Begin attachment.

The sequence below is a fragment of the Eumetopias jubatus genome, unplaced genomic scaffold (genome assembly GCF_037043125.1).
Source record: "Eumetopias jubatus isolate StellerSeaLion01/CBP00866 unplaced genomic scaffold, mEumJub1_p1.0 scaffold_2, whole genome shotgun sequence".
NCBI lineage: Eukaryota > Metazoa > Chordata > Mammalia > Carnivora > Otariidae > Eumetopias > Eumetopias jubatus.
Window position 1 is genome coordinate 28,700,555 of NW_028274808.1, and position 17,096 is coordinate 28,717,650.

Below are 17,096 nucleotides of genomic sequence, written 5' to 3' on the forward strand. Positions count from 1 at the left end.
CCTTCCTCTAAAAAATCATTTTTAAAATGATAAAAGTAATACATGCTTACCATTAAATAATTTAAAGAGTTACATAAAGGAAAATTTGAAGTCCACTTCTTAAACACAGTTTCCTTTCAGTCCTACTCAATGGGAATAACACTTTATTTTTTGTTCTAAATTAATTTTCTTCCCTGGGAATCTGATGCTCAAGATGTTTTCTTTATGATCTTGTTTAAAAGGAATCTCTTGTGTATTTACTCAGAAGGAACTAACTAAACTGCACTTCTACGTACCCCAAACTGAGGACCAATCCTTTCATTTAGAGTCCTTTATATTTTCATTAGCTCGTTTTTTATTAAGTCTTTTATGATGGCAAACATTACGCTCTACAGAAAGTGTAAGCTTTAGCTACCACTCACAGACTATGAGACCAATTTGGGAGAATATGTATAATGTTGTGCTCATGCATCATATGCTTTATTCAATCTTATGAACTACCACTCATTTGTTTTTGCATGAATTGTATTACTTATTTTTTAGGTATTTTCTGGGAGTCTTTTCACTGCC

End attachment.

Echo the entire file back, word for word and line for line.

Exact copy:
The sequence below is a fragment of the Eumetopias jubatus genome, unplaced genomic scaffold (genome assembly GCF_037043125.1).
Source record: "Eumetopias jubatus isolate StellerSeaLion01/CBP00866 unplaced genomic scaffold, mEumJub1_p1.0 scaffold_2, whole genome shotgun sequence".
NCBI lineage: Eukaryota > Metazoa > Chordata > Mammalia > Carnivora > Otariidae > Eumetopias > Eumetopias jubatus.
Window position 1 is genome coordinate 28,700,555 of NW_028274808.1, and position 17,096 is coordinate 28,717,650.

Below are 17,096 nucleotides of genomic sequence, written 5' to 3' on the forward strand. Positions count from 1 at the left end.
CCTTCCTCTAAAAAATCATTTTTAAAATGATAAAAGTAATACATGCTTACCATTAAATAATTTAAAGAGTTACATAAAGGAAAATTTGAAGTCCACTTCTTAAACACAGTTTCCTTTCAGTCCTACTCAATGGGAATAACACTTTATTTTTTGTTCTAAATTAATTTTCTTCCCTGGGAATCTGATGCTCAAGATGTTTTCTTTATGATCTTGTTTAAAAGGAATCTCTTGTGTATTTACTCAGAAGGAACTAACTAAACTGCACTTCTACGTACCCCAAACTGAGGACCAATCCTTTCATTTAGAGTCCTTTATATTTTCATTAGCTCGTTTTTTATTAAGTCTTTTATGATGGCAAACATTACGCTCTACAGAAAGTGTAAGCTTTAGCTACCACTCACAGACTATGAGACCAATTTGGGAGAATATGTATAATGTTGTGCTCATGCATCATATGCTTTATTCAATCTTATGAACTACCACTCATTTGTTTTTGCATGAATTGTATTACTTATTTTTTAGGTATTTTCTGGGAGTCTTTTCACTGCC